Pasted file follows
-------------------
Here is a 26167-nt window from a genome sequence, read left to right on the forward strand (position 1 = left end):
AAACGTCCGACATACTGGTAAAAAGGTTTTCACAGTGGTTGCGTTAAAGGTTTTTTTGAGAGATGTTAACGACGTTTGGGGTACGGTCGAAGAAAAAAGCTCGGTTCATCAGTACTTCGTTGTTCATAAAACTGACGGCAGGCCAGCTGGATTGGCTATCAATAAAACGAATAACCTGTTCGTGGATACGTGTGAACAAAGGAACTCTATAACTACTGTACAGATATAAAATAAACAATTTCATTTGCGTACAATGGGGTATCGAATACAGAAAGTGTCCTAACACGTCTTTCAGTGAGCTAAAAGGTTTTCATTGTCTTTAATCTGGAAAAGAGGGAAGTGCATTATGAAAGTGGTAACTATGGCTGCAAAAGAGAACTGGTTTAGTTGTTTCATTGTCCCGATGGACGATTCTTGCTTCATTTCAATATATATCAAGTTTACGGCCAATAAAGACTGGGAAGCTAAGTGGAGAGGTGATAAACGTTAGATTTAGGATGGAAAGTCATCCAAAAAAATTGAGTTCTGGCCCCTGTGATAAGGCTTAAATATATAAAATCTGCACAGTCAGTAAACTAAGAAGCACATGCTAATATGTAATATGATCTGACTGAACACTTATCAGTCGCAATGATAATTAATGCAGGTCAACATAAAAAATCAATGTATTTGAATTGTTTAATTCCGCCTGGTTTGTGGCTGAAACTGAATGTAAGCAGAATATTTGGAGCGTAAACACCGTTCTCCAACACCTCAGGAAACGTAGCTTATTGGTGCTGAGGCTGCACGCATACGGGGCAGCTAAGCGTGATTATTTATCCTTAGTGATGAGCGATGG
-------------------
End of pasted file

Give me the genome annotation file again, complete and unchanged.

Here is a 26167-nt window from a genome sequence, read left to right on the forward strand (position 1 = left end):
AAACGTCCGACATACTGGTAAAAAGGTTTTCACAGTGGTTGCGTTAAAGGTTTTTTTGAGAGATGTTAACGACGTTTGGGGTACGGTCGAAGAAAAAAGCTCGGTTCATCAGTACTTCGTTGTTCATAAAACTGACGGCAGGCCAGCTGGATTGGCTATCAATAAAACGAATAACCTGTTCGTGGATACGTGTGAACAAAGGAACTCTATAACTACTGTACAGATATAAAATAAACAATTTCATTTGCGTACAATGGGGTATCGAATACAGAAAGTGTCCTAACACGTCTTTCAGTGAGCTAAAAGGTTTTCATTGTCTTTAATCTGGAAAAGAGGGAAGTGCATTATGAAAGTGGTAACTATGGCTGCAAAAGAGAACTGGTTTAGTTGTTTCATTGTCCCGATGGACGATTCTTGCTTCATTTCAATATATATCAAGTTTACGGCCAATAAAGACTGGGAAGCTAAGTGGAGAGGTGATAAACGTTAGATTTAGGATGGAAAGTCATCCAAAAAAATTGAGTTCTGGCCCCTGTGATAAGGCTTAAATATATAAAATCTGCACAGTCAGTAAACTAAGAAGCACATGCTAATATGTAATATGATCTGACTGAACACTTATCAGTCGCAATGATAATTAATGCAGGTCAACATAAAAAATCAATGTATTTGAATTGTTTAATTCCGCCTGGTTTGTGGCTGAAACTGAATGTAAGCAGAATATTTGGAGCGTAAACACCGTTCTCCAACACCTCAGGAAACGTAGCTTATTGGTGCTGAGGCTGCACGCATACGGGGCAGCTAAGCGTGATTATTTATCCTTAGTGATGAGCGATGG